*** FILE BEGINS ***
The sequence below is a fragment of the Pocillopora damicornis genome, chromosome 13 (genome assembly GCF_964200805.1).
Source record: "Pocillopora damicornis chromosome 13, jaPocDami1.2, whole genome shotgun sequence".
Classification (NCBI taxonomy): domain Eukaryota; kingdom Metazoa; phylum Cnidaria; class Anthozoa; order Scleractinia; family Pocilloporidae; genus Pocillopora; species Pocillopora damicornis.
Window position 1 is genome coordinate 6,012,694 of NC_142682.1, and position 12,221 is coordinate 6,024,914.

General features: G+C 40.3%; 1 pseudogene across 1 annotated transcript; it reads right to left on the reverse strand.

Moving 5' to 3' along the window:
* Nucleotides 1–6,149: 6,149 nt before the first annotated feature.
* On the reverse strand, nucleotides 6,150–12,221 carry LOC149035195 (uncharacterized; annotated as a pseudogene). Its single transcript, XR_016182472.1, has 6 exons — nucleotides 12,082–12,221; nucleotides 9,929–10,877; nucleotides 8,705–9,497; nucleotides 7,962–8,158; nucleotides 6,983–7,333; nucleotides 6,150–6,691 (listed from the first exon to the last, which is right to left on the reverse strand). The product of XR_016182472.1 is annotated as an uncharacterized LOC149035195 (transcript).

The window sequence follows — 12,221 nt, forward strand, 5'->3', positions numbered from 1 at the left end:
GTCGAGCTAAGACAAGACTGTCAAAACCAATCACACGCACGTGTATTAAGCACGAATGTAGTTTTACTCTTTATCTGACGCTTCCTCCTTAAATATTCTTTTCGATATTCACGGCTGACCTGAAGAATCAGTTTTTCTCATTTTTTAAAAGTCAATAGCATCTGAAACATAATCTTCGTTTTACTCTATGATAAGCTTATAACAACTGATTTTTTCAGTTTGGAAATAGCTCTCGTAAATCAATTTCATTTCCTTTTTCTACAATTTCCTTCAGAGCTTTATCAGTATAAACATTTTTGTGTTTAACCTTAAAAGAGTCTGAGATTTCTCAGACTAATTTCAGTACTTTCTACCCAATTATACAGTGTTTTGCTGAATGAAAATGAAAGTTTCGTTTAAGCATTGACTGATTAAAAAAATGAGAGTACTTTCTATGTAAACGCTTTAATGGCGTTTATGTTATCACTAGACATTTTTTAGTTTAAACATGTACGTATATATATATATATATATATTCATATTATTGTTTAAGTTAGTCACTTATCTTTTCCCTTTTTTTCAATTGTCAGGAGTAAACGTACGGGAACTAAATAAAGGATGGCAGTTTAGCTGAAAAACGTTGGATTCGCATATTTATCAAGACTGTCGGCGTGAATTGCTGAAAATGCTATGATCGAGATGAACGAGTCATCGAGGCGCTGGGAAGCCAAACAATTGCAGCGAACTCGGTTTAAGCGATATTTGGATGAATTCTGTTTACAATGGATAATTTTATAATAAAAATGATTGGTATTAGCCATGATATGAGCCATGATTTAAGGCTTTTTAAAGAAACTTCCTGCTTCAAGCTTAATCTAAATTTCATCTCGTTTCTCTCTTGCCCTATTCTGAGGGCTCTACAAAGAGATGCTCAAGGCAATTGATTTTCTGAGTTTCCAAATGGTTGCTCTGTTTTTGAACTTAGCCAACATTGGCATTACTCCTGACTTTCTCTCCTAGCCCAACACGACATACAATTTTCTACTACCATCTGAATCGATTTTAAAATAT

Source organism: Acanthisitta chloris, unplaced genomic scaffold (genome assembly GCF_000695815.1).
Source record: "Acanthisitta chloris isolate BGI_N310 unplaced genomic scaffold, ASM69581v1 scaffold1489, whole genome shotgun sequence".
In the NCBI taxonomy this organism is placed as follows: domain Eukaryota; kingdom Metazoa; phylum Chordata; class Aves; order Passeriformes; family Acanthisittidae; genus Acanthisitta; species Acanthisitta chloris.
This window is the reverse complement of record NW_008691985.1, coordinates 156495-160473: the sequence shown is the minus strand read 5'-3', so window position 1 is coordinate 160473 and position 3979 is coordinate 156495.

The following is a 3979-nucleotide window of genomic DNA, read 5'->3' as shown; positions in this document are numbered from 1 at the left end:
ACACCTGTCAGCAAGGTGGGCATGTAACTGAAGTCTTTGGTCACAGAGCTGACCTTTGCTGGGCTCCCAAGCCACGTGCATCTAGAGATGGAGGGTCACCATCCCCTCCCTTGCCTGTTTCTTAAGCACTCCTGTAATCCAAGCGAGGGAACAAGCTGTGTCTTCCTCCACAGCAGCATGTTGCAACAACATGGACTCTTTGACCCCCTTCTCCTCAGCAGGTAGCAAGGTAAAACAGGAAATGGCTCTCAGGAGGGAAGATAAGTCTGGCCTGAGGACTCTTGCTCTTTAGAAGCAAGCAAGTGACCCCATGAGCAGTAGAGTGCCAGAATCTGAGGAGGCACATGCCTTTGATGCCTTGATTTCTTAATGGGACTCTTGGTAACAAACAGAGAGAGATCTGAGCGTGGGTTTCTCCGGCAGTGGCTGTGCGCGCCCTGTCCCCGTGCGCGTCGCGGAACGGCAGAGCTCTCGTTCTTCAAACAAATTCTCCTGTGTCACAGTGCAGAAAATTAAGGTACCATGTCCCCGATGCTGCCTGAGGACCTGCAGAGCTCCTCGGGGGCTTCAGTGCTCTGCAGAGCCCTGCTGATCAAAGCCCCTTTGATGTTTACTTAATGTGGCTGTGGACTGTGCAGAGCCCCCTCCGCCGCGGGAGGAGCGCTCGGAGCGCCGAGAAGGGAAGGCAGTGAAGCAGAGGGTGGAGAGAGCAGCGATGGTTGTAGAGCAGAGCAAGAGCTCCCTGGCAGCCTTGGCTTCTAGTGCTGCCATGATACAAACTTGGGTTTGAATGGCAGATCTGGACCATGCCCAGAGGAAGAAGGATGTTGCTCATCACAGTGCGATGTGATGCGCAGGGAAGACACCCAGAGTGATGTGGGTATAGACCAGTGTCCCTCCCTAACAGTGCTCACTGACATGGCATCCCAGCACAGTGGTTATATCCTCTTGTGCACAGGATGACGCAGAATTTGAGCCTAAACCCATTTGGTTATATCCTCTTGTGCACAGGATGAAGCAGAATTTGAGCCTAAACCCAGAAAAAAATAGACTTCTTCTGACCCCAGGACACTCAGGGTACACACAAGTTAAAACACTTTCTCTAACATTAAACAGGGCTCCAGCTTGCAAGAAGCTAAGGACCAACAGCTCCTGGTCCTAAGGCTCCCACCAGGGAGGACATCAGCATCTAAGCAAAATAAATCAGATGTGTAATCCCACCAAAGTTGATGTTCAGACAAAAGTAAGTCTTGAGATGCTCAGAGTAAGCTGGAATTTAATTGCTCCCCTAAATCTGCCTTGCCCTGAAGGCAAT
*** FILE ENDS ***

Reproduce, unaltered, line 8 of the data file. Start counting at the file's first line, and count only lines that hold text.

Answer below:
* On the reverse strand, nucleotides 6,150–12,221 carry LOC149035195 (uncharacterized; annotated as a pseudogene). Its single transcript, XR_016182472.1, has 6 exons — nucleotides 12,082–12,221; nucleotides 9,929–10,877; nucleotides 8,705–9,497; nucleotides 7,962–8,158; nucleotides 6,983–7,333; nucleotides 6,150–6,691 (listed from the first exon to the last, which is right to left on the reverse strand). The product of XR_016182472.1 is annotated as an uncharacterized LOC149035195 (transcript).